Diabetes mellitus is associated with reduced life expectancy and affects approximately 25% of patients receiving care in the Veterans Health Administration (VA). A number of primary care interventions have been shown to result in a substantial reduction in mortality. There are large differences in the provision of these life-prolonging treatments and also a two-fold variation in facility mortality rates. These differences exist despite great effort on the part of the VHA to improve and standardize care.
Members of our team and studies of others have shown that the way care is structured affects the way care is delivered. Known structural factors of importance include, but are not limited to, access to care, integration of care, and adequacy of resources. Few studies, however, have examined the relationship of the structure of care to long-term outcomes, and none have examined mortality. Thus, there is an important gap in the information needed to guide decisions about how best to organize and support primary care.
The VA is uniquely situated to examine this issue. It has more than 250 outpatient primary care clinics, comprehensive computerized databases with which to examine treatments and outcomes, and extensive survey data about the structure of care.
The overall objective was to identify structures of care that affect patient outcomes in order to establish an evidence base for management decisions about how primary care can best be organized and supported. The specific objectives were to determine the association of mortality with access to care; integration of care; adequacy of resources; and diabetes-related initiatives.
We used a combination of patient-level and clinic-level data to build hierarchical logistic regression models. Patient-level independent variables were those identified by our previous work: patient demographics; co-existing conditions; complications of diabetes; and patient-reported physical and mental functioning. For the clinic level variables, we used the 2007 VA Clinical Practice Organizational Survey (CPOS) questions in combination with selected questions from the Survey of Healthcare Experiences of Patient (SHEP) FY 2007 to create indexes with which to assess the degree to which the following Patient Aligned Care Team (PACT) elements were present
a.Integration: measured by how many different kinds of providers are included on the PACT team.
b.Coordination: The degree to which difficulty arises in working with various consultation services.
c.Access: Whether follow up appointments are a bottleneck.
d.Communication: Measured as quality of communication among team members and between team members and administration
e.Quality: Emphasis on addressing patient complaints, tracking of problems, systematic approach to solving problems, etc.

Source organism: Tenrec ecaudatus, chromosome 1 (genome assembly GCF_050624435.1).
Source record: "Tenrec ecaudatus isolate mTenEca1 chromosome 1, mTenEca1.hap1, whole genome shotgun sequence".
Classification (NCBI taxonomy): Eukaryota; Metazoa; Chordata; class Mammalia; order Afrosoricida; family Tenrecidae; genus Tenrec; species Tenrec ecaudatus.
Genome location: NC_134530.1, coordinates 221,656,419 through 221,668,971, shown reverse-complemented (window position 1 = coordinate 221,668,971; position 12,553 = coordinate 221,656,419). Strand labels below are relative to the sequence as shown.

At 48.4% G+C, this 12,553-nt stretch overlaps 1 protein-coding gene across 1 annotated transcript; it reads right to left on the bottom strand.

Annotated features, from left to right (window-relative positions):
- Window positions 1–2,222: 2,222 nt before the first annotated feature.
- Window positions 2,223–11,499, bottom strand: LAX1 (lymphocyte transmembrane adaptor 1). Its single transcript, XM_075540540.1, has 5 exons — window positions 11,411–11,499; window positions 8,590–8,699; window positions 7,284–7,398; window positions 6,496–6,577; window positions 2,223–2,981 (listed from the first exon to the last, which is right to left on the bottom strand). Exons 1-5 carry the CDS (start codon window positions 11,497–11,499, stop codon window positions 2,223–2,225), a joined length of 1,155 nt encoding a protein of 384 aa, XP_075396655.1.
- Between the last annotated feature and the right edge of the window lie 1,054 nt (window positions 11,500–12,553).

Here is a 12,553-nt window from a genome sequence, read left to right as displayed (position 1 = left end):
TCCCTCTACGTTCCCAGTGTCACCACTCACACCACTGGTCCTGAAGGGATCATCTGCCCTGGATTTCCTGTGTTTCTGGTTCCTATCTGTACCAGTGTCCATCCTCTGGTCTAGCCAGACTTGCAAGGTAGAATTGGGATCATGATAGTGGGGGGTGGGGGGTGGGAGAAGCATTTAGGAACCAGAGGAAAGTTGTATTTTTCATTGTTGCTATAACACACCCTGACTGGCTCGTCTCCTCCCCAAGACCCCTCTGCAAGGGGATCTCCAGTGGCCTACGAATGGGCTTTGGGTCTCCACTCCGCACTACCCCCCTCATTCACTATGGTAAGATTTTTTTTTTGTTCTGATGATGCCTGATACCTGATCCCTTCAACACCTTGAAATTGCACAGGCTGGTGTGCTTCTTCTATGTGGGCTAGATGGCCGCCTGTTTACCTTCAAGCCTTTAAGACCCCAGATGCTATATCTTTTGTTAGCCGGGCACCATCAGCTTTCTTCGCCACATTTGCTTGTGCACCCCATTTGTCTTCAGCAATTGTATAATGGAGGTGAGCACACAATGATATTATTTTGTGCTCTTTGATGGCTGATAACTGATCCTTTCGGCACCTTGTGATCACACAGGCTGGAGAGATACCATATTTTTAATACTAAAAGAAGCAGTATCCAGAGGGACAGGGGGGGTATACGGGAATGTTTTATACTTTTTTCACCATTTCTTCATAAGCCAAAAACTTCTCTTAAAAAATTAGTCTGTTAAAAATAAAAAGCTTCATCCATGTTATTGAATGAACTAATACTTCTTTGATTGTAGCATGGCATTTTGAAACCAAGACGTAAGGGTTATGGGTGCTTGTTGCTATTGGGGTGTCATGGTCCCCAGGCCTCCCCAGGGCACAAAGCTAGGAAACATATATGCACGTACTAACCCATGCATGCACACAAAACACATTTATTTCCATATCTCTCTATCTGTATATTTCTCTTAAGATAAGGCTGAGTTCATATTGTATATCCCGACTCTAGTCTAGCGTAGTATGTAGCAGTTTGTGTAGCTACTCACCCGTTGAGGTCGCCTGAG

f.Resources: Adequacy of space, clinic personnel, support personnel, IT support.
We used for the analysis diabetic patients from the SHEP cohort FY 2007 from age 18 through 85 that were seeing in VA clinics surveyed in CPOS. Our analytic sample was 15,507 diabetic patients that received care across 224 VA clinics. The mean age was 65. The patients were most likely to be white (78.4%), male (96.9%), married (61.4%) and retired (50.5%) or unable to work (29.7%). The mean Charlson comorbidity index was 2.25. The mean baseline physical (PCS) and mental (MCS) health scores were 35.4 and 46.7, respectively. There were significant variations of PACT indexes across clinics.
We applied a previously developed model for mortality measured at 24 months. Adjusters included patient demographics, Charlson index, diabetes severity and PCS and MCS from the VR-12. The performance of the model was good as reflected by a c-statistics of 0.80. There were significant variations of mortality across the clinics. The 2-year mortality rate was 6.1%. There was a large variation across clinics regarding mortality rates, ranging from 1% to 16%.
We used hierarchical linear regressions to examine the relationship between the PACT indexes and risk adjusted 2-year mortality rates. Among the 10 PACT indexes, we found a statistically significant inverse relationship between quality of communication and risk-adjusted 2-year mortality (p = 0.02). However, this did not hold up when:
-- We repeated the analysis 14 times using sampling with replacement (2 out of 14 repetitions not significant)
-- We examined the sickest 1/3 of patients as judged by VR-12 scores.
-- We added variables to the model: rural vs. urban clinic, Medicare penetration.
We then went on to examine the relationship of HbA1c, prescription of lipid lowering agents, and prescription of ACEI/ARBs and the PACT indexes. We found paradoxical relationships--i.e. higher (better) index scores correlated with worse HbA1c and prescribing practices, though none were statistically significant.
We should highlight several important findings. First, there were wide variations of the PACT indexes across VA clinics. Second, there were large variations of mortality rates across VA clinics. Third, there was a very weak association between PACT indexes and mortality.
None at this time.
Health Systems, Diabetes and Related Disorders
Quality Indicators, Quality of Care